With respect to accidental bloodshed, it is my modest boast that I became the neighborhood's most memorable contributor one tranquil September afternoon in my 10th year while playing football in Leo Collingwood's backyard. As always, the game involved about 150 kids, so normally when you were tackled you fell into a soft, marshmallowy mass of bodies. If you were really lucky you landed on Mary O'Leary and got to rest on her for a moment while waiting for the others to get off. She smelled of vanilla—vanilla and fresh grass—and was soft and clean and painfully pretty. It was a lovely moment. But on this occasion I fell outside the pack and hit my head on a stone retaining wall. I remember feeling a sharp pain at the top of my head toward the back.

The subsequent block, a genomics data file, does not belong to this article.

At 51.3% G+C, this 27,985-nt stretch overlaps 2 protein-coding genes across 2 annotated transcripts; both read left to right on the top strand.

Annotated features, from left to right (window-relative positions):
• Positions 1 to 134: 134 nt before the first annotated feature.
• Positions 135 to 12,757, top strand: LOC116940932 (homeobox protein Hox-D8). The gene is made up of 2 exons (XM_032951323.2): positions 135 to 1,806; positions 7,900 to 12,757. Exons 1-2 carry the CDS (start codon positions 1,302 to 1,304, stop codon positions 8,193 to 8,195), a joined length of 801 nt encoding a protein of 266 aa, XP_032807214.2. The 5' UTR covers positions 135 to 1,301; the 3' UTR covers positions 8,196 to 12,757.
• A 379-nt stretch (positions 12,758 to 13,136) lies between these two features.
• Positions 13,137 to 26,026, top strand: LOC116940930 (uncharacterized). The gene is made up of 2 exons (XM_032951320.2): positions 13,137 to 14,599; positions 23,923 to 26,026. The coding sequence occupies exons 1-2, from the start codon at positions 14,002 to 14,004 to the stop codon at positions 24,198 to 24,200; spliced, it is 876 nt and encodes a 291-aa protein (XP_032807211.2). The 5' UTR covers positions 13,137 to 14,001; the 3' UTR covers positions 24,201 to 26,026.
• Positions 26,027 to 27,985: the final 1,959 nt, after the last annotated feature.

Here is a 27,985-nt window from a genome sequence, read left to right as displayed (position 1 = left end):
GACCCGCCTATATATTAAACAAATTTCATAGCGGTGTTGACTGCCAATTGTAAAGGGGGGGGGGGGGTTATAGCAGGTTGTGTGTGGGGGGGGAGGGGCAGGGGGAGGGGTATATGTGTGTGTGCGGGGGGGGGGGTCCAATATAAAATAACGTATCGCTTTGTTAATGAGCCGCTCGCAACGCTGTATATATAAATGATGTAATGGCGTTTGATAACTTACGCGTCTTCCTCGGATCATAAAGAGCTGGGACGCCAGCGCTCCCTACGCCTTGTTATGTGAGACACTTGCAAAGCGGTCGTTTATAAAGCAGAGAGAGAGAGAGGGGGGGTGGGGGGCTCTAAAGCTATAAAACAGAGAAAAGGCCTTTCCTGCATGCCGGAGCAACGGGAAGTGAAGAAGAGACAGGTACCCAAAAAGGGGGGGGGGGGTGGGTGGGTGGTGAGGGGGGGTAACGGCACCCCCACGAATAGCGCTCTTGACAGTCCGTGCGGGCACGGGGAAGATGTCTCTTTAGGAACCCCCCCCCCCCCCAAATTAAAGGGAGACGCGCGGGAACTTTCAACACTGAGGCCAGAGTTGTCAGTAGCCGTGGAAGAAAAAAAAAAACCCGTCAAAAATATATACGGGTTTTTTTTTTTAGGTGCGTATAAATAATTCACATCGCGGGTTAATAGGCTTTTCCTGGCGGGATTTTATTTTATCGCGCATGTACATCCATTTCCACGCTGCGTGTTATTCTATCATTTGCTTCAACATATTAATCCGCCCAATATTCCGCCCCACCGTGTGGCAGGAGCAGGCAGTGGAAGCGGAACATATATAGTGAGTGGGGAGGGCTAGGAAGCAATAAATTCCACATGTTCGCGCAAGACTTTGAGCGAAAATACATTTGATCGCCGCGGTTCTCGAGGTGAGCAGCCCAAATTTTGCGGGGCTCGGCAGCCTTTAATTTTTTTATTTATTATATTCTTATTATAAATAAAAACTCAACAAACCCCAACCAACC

When I stood up, I saw that everyone was staring at me with a single rapt expression. Lonny Brankovich looked over and instantly melted in a faint. In a candid tone his brother said: "You're gonna die." Naturally, I couldn't see what absorbed them, but I gather from later descriptions that it looked as if I had a lawn sprinkler plugged into the top of my head, spraying blood in all directions in a rather festive manner. I reached up and found a mass of wetness. To the touch, it felt more like the kind of outflow you get when a truck crashes into a fire hydrant or oil is struck in Oklahoma. This felt like a job for Red Adair.